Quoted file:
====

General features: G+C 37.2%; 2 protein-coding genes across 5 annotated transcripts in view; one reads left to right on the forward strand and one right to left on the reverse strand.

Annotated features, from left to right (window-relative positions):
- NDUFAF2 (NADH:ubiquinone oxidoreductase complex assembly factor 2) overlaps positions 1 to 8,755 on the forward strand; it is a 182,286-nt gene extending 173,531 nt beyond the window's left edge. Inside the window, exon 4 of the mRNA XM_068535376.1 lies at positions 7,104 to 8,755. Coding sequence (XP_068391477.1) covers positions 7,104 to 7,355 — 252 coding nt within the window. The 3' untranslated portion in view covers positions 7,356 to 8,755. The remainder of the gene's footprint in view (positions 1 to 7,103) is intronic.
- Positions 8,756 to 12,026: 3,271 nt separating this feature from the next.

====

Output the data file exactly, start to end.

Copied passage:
General features: G+C 37.2%; 2 protein-coding genes across 5 annotated transcripts in view; one reads left to right on the forward strand and one right to left on the reverse strand.

Annotated features, from left to right (window-relative positions):
- NDUFAF2 (NADH:ubiquinone oxidoreductase complex assembly factor 2) overlaps positions 1 to 8,755 on the forward strand; it is a 182,286-nt gene extending 173,531 nt beyond the window's left edge. Inside the window, exon 4 of the mRNA XM_068535376.1 lies at positions 7,104 to 8,755. Coding sequence (XP_068391477.1) covers positions 7,104 to 7,355 — 252 coding nt within the window. The 3' untranslated portion in view covers positions 7,356 to 8,755. The remainder of the gene's footprint in view (positions 1 to 7,103) is intronic.
- Positions 8,756 to 12,026: 3,271 nt separating this feature from the next.